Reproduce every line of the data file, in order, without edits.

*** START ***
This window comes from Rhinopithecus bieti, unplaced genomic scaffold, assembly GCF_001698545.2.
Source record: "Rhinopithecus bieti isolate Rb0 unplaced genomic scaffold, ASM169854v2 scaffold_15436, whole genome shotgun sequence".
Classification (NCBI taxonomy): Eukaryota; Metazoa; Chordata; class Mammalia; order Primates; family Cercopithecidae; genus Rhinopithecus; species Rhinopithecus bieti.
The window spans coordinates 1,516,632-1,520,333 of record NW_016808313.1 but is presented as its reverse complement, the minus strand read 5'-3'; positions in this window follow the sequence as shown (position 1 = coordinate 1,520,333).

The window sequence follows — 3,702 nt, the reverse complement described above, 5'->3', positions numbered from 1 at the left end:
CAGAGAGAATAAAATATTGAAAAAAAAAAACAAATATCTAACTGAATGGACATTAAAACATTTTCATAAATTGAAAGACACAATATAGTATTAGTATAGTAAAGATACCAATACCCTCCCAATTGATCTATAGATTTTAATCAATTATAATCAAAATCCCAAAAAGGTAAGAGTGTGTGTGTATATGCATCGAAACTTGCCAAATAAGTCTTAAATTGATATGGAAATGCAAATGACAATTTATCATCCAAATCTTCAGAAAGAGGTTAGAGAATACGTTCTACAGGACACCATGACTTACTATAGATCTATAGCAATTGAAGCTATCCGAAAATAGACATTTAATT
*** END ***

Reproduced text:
This window comes from Rhinopithecus bieti, unplaced genomic scaffold, assembly GCF_001698545.2.
Source record: "Rhinopithecus bieti isolate Rb0 unplaced genomic scaffold, ASM169854v2 scaffold_15436, whole genome shotgun sequence".
Classification (NCBI taxonomy): Eukaryota; Metazoa; Chordata; class Mammalia; order Primates; family Cercopithecidae; genus Rhinopithecus; species Rhinopithecus bieti.
The window spans coordinates 1,516,632-1,520,333 of record NW_016808313.1 but is presented as its reverse complement, the minus strand read 5'-3'; positions in this window follow the sequence as shown (position 1 = coordinate 1,520,333).

The window sequence follows — 3,702 nt, the reverse complement described above, 5'->3', positions numbered from 1 at the left end:
CAGAGAGAATAAAATATTGAAAAAAAAAAACAAATATCTAACTGAATGGACATTAAAACATTTTCATAAATTGAAAGACACAATATAGTATTAGTATAGTAAAGATACCAATACCCTCCCAATTGATCTATAGATTTTAATCAATTATAATCAAAATCCCAAAAAGGTAAGAGTGTGTGTGTATATGCATCGAAACTTGCCAAATAAGTCTTAAATTGATATGGAAATGCAAATGACAATTTATCATCCAAATCTTCAGAAAGAGGTTAGAGAATACGTTCTACAGGACACCATGACTTACTATAGATCTATAGCAATTGAAGCTATCCGAAAATAGACATTTAATT